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The Twa Gordons
by [?]


There was John Gordon an’ Archibold,
An’ a yerl’s twin sons war they;
Quhan they war are an’ twenty year auld
They fell oot on their ae birthday.

“Turn ye, John Gordon, nae brither to me!
Turn ye, fause an’ fell!
Or doon ye s’ gang, as black as a lee,
To the muckle deevil o’ hell.”

“An’ quhat for that, Archie Gordon, I pray?
Quhat ill hae I dune to thee?”
“Twa-faced loon, ye sail rue this day
The answer I’m gauin to gie!

“For it’ll be roucher nor lady Janet’s,
An’ loud i’ the braid daylicht;
An’ the wa’ to speil is my iron mail,
No her castle-wa’ by nicht!”

“I speilt the wa’ o’ her castle braw
I’ the roarin win’ yestreen;
An’ I sat in her bower till the gloamin sta’
Licht-fittit ahint the mune.”

“Turn ye, John Gordon–the twasum we s’ twin!
Turn ye, an’ haud yer ain;
For ane sall lie on a cauld weet bed–
An’ I downa curse again!”

“O Archie, Janet is my true love–
notna speir leave o’ thee!”
“Gien that be true, the deevil’s a sanct,
An’ ye are no tellin a lee!”

Their suerds they drew, an’ the fire-flauchts flew,
An’ they shiftit wi’ fendin feet;
An’ the blude ran doon, till the grun a’ roun
Like a verra bog was weet.

“O Archie, I hae gotten a cauld supper–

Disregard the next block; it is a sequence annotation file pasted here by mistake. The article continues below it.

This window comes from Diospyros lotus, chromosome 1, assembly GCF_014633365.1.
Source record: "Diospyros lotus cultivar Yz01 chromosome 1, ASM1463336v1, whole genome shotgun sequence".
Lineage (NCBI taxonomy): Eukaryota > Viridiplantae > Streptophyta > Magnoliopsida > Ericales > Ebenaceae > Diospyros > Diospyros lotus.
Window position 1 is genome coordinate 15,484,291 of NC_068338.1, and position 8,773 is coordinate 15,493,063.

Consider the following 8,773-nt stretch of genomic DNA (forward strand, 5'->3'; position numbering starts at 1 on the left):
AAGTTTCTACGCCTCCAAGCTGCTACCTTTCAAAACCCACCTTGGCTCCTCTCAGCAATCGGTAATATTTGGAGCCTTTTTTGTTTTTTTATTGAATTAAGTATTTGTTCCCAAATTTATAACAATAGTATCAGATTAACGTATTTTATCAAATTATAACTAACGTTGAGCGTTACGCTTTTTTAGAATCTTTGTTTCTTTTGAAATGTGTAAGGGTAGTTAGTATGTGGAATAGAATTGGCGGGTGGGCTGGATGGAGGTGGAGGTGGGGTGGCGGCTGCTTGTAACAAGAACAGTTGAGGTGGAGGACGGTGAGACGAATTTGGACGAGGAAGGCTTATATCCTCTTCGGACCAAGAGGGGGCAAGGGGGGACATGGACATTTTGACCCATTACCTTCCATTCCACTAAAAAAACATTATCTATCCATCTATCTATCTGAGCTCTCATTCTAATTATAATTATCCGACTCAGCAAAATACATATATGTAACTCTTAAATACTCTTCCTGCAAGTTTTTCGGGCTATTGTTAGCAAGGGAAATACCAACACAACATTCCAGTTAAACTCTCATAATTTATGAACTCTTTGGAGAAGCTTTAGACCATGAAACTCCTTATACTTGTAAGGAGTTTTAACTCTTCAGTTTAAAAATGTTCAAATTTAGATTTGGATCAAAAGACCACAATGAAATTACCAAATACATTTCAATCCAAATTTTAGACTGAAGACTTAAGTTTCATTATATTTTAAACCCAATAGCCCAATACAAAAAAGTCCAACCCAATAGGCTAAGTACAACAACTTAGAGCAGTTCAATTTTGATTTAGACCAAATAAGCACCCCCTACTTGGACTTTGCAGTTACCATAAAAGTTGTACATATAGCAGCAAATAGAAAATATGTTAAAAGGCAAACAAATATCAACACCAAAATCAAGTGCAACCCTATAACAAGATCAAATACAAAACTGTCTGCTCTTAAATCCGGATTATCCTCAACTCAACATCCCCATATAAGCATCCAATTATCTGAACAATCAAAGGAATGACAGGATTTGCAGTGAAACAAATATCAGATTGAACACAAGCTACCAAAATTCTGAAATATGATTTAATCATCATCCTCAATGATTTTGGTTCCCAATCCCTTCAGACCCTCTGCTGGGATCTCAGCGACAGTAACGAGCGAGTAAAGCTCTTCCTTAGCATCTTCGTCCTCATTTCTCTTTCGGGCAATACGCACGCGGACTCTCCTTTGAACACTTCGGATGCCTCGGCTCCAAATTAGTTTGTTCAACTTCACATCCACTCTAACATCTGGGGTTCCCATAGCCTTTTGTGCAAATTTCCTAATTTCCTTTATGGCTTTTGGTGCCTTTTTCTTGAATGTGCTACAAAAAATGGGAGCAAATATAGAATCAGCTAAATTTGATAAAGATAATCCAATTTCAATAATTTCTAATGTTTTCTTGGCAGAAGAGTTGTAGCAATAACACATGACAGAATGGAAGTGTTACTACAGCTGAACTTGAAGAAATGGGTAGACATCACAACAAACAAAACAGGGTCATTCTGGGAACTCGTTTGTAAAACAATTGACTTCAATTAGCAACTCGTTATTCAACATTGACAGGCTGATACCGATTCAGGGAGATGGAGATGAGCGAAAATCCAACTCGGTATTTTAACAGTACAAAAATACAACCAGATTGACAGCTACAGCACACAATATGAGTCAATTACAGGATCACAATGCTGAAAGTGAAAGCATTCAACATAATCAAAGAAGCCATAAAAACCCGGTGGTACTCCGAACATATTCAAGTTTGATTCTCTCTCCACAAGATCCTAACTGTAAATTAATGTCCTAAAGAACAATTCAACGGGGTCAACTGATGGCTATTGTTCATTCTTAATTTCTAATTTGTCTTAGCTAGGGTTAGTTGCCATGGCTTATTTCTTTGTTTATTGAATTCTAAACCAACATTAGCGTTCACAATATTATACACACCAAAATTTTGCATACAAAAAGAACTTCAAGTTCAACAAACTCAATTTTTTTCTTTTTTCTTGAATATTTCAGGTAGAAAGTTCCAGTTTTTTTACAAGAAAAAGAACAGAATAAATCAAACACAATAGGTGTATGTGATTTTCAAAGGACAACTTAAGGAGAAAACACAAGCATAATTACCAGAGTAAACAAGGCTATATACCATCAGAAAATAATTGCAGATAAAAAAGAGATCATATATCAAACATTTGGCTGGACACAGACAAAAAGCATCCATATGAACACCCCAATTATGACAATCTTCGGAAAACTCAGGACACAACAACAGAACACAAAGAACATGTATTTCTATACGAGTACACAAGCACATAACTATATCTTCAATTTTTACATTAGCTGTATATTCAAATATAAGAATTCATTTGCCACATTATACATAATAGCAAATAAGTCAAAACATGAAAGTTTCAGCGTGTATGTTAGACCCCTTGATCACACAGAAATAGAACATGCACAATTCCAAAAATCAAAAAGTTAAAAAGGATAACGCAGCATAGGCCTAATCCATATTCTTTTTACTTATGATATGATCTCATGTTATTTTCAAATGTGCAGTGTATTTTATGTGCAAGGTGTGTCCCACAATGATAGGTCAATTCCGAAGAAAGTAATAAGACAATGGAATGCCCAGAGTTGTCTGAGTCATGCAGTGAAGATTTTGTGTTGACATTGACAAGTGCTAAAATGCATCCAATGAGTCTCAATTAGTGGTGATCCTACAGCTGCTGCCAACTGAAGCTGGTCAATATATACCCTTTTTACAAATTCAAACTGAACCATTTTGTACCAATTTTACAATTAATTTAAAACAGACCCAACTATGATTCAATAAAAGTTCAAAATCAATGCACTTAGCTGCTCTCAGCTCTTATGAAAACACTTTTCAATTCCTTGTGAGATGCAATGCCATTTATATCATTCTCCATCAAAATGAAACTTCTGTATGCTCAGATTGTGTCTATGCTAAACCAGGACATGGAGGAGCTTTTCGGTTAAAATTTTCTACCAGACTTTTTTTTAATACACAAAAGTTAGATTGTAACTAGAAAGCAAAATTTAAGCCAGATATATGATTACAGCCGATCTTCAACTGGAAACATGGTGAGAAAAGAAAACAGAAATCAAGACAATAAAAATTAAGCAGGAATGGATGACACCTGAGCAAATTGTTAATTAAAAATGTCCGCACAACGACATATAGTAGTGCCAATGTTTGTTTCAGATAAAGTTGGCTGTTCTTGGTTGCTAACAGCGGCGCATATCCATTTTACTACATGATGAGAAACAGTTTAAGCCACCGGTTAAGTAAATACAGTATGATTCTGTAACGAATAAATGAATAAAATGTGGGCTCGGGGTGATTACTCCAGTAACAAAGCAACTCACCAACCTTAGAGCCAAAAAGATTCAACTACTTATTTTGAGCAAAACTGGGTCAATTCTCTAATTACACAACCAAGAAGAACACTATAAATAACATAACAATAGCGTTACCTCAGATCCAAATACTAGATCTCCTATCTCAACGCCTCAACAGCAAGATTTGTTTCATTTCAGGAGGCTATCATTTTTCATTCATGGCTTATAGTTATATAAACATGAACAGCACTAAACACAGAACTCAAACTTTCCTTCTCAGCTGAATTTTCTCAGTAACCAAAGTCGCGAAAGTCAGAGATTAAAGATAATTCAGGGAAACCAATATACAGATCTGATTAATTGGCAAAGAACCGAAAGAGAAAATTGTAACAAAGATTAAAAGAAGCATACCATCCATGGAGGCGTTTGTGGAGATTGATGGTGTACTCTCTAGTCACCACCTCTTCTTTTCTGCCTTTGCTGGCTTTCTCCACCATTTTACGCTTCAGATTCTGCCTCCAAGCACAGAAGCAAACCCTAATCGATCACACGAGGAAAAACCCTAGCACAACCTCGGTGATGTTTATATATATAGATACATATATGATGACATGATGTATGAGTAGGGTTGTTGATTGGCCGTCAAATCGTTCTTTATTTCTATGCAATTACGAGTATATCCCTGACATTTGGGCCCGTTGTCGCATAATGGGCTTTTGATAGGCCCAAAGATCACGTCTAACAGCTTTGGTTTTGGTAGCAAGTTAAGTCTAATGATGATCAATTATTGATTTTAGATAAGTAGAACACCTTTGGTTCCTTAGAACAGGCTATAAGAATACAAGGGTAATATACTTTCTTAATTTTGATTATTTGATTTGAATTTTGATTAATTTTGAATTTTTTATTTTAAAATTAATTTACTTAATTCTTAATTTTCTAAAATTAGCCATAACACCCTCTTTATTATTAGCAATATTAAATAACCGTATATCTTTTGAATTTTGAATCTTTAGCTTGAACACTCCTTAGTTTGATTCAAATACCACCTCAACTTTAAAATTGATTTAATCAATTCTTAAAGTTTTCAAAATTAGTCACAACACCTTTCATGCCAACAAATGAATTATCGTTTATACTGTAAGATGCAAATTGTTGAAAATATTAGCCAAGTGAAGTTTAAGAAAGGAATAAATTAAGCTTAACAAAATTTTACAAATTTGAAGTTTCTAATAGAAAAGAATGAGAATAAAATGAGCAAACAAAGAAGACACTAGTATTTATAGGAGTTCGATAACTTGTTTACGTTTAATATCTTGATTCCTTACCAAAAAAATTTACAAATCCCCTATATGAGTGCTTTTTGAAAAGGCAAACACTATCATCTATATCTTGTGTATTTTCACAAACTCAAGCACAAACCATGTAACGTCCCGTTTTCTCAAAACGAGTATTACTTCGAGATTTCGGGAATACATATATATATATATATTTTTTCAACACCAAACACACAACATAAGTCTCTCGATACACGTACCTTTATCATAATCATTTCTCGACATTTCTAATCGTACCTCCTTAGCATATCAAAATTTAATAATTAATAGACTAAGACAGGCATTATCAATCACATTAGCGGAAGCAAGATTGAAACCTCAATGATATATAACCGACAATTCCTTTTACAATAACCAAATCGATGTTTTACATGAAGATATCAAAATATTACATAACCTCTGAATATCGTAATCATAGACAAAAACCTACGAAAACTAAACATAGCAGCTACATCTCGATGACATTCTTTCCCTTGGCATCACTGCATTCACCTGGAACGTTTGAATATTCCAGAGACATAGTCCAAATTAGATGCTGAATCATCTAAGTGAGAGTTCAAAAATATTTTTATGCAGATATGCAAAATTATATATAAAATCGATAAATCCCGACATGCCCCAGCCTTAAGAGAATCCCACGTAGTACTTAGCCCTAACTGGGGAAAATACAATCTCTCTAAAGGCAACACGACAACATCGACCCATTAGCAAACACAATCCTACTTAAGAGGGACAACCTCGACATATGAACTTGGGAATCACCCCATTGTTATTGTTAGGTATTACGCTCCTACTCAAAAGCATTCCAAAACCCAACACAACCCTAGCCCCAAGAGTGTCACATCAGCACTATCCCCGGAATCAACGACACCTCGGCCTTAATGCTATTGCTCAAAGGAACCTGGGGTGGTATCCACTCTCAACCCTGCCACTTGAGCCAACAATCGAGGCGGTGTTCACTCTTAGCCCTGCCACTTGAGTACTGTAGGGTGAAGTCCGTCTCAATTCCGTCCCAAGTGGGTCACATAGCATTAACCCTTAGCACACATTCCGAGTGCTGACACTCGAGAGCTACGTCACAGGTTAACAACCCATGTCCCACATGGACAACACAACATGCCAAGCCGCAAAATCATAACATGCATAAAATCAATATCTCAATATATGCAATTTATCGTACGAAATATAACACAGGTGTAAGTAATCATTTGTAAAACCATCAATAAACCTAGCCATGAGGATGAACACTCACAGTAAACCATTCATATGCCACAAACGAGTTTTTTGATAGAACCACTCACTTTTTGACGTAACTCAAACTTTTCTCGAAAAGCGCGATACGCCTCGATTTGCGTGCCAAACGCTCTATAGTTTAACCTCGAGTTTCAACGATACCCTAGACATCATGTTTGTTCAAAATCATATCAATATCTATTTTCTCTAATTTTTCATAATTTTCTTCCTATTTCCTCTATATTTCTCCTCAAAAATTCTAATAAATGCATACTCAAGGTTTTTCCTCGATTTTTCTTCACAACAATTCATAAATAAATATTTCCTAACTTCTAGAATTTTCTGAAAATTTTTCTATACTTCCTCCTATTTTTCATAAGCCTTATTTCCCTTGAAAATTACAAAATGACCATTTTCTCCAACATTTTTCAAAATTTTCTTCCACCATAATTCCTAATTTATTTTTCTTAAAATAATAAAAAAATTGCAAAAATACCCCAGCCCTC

O’ steel, but shortest grace!
Ae grip o’ yer han’ afore ye gang!
An’ turn me upo’ my face.”

But he’s turnit himsel upon his heel,
An’ wordless awa he’s gane;
An’ the corbie-craw i’ the aik abune
Is roupin for his ain.


Lady Margaret, her hert richt gret,
Luiks ower the castle wa’;
Lord Archibold rides oot at the yett,
Ahint him his merry men a’.

Wi’ a’ his band, to the Holy Land
He’s boune wi’ merry din,
His shouther’s doss a Christ’s cross,
In his breist an ugsome sin.

But the cross it brunt him like the fire.
Its burnin never ceast;
It brunt in an’ in, to win at the sin
Lay cowerin in his breist.

A mile frae the shore o’ the Deid Sea
The army haltit ae nicht;
Lord Archie was waukrife, an’ oot gaed he
A walkin i’ the munelicht.

Dour-like he gaed, wi’ doon-hingin heid,
Quhill he cam, by the licht o’ the mune,
Quhaur michty stanes lay scattert like sheep,
An’ ance they worshipt Mahoun.

The scruff an’ scum o’ the deid shore gleamt
An’ glintit a sauty gray;
The banes o’ the deid stack oot o’ its bed,
The sea lickit them as they lay.

He sat him doon on a sunken stane,
An’ he sighit sae dreary an’ deep:
“I can thole ohn grutten, lyin awauk,
But he comes whan I’m asleep!

“I wud gie my soul for ever an’ aye
Intil en’less dule an’ smert,
To sleep a’ nicht like a bairn again,
An’ cule my burnin hert!”

Oot frae ahint a muckle stane
Cam a voice like a huddy craw’s:
“Behaud there, Archibold Gordon!” it said,
“Behaud–ye hae ower gude cause!”

“I’ll say quhat I like,” quod Archibold,
“Be ye ghaist or deevil or quhat!”
“Tak tent, lord Archie, gien ye be wise–
The tit winna even the tat!”

Lord Archibold leuch wi’ a loud ha, ha,
Eerisome, grousum to hear:
“A bonny bargain auld Cloots wad hae,
It has ilka faut but fear!”

“Dune, lord Archibold?” craikit the voice;
“Dune, Belzie!” cried he again.–
The gray banes glimmert, the white saut shimmert–
Lord Archie was him lane.

Back he gaed straught, by the glowerin mune,
An’ doun in his plaid he lay,
An’ soun’ he sleepit.–A ghaist-like man
Sat by his heid quhill the day.